Chapped lips drying up your summer fun? Your lip balm could be the reason.
is important to your overall wellbeing and your lips need sun protection just like the rest of your skin. The balm you reach for may have ingredients that irritate your mouth and cause problems. If you've got a history of lip-discomfort, it's time to look at the labels.
Irritation can happen without people understanding what it is or why. Chapped lips are common and can be a symptom of multiple things. Many don't know allergies and skin irritation can exasperate those symptoms. If you've been having trouble calming your lips, it might be time to see a dermatologist. They can determine if it's an allergic reaction, irritation or something worse.
They'll most likely have you change the products
you use on your lips. We've got a list of some ingredients they might ask you to look out for.
When I was little, we used to trade flavored lip balm like currency at school. Hygiene eventually caught up to us but scented and flavored lip balm is still common. Some of these flavors irritate more than others.
Keep an eye out for cinnamon flavors, sometimes listed as cinnamaldehyde on the label, used for taste and sun-blocking properties. It can irritate skin easily and is one of the biggest causes of inflamed and reddened lips.
Another is citronella or citronellol which has a citrus flavor and antibacterial properties. Peppermint oil, while delicious, can be irritating to the skin when used in topical balms. Other oils to look out for include eucalyptus, limonene and camphor. They all smell great and have wonderful essential oil benefits
but rank high on the list of oils that may cause skin reactions.
This oil can be amazing for hair, skin and nails but for some Castor oil should be avoided. It's made from the Ricinus communis plant and is composed of ricinoleic acid. This is one of the top skin irritants and can dry lips quickly, leading to chapping. For those with sensitive skin, or those sensitive specifically to this oil, it can cause a lot of problems like acne and even infection.
Not all lip balms use castor oil. Other oils, like coconut, olive or almond oil, are capable of similar drying effects depending on your sensitivity. They are far less likely to cause a reaction, however, so if you want to switch, try a brand that uses one of these instead.
Beeswax is a great natural sealant that traps moisture against your lips. The problems start with the propolis that gets mixed in with the wax. Propolis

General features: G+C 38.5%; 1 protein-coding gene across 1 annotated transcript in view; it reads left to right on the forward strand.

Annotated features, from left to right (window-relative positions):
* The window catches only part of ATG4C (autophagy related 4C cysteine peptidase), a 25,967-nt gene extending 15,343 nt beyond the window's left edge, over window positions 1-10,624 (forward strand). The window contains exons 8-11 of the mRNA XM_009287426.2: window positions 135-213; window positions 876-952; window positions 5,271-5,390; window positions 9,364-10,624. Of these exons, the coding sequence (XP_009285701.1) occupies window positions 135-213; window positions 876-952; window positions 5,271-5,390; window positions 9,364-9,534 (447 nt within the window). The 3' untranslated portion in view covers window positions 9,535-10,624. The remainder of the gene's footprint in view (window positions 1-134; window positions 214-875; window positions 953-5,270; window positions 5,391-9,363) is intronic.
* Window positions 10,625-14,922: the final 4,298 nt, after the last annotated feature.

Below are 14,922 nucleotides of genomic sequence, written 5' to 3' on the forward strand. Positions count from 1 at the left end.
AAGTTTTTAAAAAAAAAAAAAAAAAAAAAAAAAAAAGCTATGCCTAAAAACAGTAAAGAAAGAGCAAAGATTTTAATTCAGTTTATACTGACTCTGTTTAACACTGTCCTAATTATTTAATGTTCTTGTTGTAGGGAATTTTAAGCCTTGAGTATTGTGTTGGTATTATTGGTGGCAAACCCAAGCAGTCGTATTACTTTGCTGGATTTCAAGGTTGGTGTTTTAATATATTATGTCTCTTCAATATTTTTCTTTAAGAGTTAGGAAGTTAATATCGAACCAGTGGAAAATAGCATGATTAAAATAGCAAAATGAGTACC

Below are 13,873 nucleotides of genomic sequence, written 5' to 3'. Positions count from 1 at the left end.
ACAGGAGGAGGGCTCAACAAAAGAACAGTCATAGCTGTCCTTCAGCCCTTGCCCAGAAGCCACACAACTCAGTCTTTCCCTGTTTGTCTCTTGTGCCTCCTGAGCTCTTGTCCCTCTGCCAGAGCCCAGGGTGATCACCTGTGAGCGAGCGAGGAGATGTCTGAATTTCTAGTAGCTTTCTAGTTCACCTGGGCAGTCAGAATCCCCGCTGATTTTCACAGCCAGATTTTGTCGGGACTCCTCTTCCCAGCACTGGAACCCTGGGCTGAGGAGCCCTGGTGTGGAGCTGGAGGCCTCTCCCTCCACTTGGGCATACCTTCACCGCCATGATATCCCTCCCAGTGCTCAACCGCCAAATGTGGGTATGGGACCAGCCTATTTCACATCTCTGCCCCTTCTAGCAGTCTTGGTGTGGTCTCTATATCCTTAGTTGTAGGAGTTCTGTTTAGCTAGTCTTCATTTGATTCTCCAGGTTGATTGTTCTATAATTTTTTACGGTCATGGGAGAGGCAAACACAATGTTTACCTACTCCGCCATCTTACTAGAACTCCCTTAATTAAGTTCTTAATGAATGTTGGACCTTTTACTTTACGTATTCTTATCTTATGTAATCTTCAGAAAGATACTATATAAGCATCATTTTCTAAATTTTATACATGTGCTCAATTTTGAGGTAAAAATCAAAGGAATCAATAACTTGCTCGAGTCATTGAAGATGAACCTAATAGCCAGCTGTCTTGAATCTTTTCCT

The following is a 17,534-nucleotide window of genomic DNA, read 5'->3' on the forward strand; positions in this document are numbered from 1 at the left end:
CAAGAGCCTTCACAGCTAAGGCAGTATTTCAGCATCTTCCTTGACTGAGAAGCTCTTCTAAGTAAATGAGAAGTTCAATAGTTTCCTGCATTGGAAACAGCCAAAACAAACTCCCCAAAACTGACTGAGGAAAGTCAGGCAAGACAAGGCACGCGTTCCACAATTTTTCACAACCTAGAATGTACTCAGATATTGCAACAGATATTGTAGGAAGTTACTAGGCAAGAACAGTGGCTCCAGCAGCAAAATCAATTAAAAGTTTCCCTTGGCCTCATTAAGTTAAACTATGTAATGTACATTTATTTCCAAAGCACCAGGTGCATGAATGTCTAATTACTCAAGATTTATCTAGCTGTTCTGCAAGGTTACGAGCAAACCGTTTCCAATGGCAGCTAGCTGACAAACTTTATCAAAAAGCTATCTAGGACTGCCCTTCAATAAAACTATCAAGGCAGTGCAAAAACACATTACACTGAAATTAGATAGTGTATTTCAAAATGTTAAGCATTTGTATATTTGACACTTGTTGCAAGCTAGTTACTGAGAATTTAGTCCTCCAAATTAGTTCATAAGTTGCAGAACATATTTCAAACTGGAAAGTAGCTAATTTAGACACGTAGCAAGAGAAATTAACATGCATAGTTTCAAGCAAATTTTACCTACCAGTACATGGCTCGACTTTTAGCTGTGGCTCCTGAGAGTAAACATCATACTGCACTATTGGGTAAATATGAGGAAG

is a sort of plant resin bees use to make their hives. It has its own homeopathic reputation
and health benefits but it could be spiking your allergies if used topically.
Around 5% of the general population is allergic to bee stings so there's no surprise there would be sensitivity issues with bee products. While bee venom isn't present in beeswax, you may still be sensitive to it. And even if you're not allergic to bee venom, the wax and the propolis may still trigger a different allergy. Either way, if you've been using Burt's Bees
non-stop and haven't defeated the chapped lips, you may want to try a different brand.
Menthol and Phenol
That cooling sensation may feel great on your lips but it could be drying them out too. Menthol and phenol - the ingredients that give you that refreshed feeling in cosmetics - are alcohols. Some people are more sensitive to their drying effects than others. The Beauty Brains
explain how menthol may also be a carrier agent for other ingredients to penetrate skin deeper and cause a bigger reaction than you would normally have.
Dermatologist will probably recommend you steer clear of menthol-containing products, especially if you have sensitive skin.
We went over how sunscreen works
before. You may find yourself more prone to redness or breakouts using one sun-blocking ingredient than another. The same thought can be applied to your lip balm. We recommend finding a balm that uses the same sunscreen ingredient you use on the rest of your body to avoid any uncomfortable burning, itching or irritation.
This allergy is rare but it does exist and it's on every list so we'll give you the rundown. Vitamin E
can have skin irritation properties when applied topically - like in lip balm - but the percentage of people with this allergy is low. It's added to balms as an antioxidant and anti-aging agent. It may help reduce deep lines lips and repair cracked skin. While it's not a common allergy to have, dermatology often recommend avoiding lip balms with added vitamin E just to be safe.
Hopefully you've learned a thing or two about what goes into lip balms and how to help yourself keep your lips healthy. Check out our blog on Lip Health
for more tips about lip care and if you're looking for a new brand, try shopping the hundred of products
we offer. Share what you find with us on our Facebook
and check back soon for more tips and living a healthy lifestyle!